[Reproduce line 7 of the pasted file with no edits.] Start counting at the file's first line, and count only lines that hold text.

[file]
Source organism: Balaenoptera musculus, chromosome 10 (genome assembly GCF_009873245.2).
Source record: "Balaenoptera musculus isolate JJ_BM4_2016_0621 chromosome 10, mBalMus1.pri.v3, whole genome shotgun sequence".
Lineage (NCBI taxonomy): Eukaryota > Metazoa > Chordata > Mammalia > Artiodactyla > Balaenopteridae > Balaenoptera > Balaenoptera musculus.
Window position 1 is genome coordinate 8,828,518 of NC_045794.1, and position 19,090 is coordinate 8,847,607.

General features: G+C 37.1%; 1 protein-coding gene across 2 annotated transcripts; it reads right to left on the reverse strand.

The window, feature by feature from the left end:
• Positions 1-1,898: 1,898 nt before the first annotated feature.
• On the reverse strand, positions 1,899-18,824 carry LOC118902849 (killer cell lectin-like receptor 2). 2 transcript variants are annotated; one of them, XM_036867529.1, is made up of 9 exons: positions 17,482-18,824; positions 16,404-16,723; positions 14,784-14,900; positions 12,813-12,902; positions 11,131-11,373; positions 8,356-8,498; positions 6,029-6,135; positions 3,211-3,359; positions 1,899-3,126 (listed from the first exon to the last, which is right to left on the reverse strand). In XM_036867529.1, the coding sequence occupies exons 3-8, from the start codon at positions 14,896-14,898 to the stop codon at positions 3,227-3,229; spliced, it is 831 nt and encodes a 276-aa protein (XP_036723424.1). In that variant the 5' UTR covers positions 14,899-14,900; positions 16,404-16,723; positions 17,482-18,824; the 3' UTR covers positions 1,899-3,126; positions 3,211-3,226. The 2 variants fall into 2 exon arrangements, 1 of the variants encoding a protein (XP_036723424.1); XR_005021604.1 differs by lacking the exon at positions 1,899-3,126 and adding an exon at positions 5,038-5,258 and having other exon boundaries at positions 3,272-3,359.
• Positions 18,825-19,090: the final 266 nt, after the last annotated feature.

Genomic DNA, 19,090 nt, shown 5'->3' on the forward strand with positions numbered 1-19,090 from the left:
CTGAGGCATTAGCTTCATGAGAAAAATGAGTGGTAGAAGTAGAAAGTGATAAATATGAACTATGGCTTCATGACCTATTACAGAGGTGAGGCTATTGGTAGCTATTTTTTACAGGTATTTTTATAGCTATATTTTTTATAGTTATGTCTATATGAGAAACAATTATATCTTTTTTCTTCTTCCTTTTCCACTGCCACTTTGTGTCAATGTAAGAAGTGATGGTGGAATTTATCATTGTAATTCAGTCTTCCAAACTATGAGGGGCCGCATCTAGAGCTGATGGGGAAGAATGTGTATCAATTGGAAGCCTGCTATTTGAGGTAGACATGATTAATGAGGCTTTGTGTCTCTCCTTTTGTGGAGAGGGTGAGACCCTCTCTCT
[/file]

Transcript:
• Positions 1-1,898: 1,898 nt before the first annotated feature.